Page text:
I made sure the two plywood pieces were parallel, pushed the inner bevel track out as far as I could (the beveled track left of the caliper is not glued yet), and then measured the remaining space between the two tracks.
I then made some spacer blocks to hold the inner bevel track at exactly the right position while I glued and clamped it all together.
The sliding part of the lift is pushed up and down by a T-nut on a threaded rod. As the rod turns, the nut is screwed up or down. I added a screw to hold the T-nut in the wood. On my previous router lift, I found that sometimes I forgot to unlock the knob when I cranked it down. This had a tendency to pull the nut out of the wood, so a screw to hold it in is a good idea.
A quick test, spinning the threaded rod with a drill.
With the gears and locking knob attached.
The most practical way to achieve this ratio was with an 18 tooth and a 10 tooth gear. But with only 10 teeth on the small gear, there was the risk that the fudged gear design I used on my previous router lift might run exceedingly rough. So I came up with a tapered tooth design that also works in theory, not just fudged a little in practice.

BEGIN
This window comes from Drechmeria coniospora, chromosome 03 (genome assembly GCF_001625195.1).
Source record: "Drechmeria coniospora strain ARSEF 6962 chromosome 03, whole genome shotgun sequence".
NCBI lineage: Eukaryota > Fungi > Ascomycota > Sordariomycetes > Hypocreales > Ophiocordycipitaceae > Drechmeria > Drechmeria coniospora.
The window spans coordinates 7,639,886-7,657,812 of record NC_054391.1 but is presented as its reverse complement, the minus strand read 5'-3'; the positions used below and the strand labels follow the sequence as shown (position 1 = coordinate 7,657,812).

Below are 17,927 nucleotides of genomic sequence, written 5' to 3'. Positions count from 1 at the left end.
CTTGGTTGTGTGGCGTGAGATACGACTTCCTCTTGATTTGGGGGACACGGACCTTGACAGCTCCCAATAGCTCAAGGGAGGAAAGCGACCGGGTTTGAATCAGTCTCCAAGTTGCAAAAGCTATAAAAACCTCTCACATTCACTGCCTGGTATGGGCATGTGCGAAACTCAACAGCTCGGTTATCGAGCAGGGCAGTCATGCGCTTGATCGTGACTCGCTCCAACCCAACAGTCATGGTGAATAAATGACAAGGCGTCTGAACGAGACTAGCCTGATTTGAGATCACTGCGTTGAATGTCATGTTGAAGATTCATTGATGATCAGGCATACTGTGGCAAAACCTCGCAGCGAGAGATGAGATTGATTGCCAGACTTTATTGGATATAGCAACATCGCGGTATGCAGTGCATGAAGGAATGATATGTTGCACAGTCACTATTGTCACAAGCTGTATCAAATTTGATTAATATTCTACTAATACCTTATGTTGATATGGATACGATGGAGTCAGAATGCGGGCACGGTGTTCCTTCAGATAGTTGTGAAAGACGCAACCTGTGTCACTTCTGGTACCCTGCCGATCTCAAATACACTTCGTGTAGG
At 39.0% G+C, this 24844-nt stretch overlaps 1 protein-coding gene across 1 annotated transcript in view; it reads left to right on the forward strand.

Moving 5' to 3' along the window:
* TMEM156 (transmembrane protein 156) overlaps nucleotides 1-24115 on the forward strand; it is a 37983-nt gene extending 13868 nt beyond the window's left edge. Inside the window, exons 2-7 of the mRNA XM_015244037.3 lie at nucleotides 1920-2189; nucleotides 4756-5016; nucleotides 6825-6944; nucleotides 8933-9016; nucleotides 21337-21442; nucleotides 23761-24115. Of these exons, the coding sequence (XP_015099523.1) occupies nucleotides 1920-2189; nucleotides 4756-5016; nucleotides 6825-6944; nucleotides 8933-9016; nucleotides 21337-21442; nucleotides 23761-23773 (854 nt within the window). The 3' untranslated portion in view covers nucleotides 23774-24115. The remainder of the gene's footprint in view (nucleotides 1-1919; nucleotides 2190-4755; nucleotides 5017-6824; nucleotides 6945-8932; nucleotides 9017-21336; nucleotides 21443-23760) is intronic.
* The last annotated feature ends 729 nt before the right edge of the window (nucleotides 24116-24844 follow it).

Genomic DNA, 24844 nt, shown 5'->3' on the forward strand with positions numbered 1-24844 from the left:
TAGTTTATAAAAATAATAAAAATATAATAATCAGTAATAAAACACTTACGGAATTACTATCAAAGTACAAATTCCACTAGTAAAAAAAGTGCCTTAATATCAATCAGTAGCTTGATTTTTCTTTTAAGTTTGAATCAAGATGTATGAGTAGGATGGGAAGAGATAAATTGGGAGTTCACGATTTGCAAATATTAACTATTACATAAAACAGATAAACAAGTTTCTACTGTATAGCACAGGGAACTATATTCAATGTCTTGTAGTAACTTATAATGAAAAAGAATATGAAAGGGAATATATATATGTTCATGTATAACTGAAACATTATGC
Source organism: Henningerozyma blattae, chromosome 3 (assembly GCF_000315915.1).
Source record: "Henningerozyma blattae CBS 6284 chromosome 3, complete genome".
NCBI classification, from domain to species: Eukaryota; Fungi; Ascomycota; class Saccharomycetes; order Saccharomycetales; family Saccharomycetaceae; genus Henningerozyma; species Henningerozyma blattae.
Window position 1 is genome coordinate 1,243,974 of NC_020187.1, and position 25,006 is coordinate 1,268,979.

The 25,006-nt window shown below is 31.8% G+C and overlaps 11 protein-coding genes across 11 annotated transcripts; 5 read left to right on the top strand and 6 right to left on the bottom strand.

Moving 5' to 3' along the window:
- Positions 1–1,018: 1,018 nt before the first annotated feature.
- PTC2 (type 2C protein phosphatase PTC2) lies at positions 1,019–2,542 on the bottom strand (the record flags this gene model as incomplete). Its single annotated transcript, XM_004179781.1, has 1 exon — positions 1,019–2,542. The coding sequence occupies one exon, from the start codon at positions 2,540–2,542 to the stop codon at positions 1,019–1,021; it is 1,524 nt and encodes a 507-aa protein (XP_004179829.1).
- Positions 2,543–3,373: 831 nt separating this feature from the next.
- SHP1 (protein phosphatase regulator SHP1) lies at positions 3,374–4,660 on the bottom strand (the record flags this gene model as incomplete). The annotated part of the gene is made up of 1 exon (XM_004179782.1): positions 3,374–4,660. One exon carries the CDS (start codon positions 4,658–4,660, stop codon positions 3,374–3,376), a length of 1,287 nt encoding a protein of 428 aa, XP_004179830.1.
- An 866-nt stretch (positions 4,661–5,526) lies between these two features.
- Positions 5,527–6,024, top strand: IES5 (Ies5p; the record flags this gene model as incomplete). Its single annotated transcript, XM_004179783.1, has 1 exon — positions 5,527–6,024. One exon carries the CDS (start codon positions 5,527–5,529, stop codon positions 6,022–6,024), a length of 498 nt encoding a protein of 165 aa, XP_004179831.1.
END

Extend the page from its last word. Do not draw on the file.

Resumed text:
Basically, the sides of the teeth are beveled to match the pressure angle of the adjoining gear. This makes for a relatively elegant right angle meshing, and I checked that the gears would mesh in the CAD program before I built them. I have since added a feature to my gear program for making gears like this.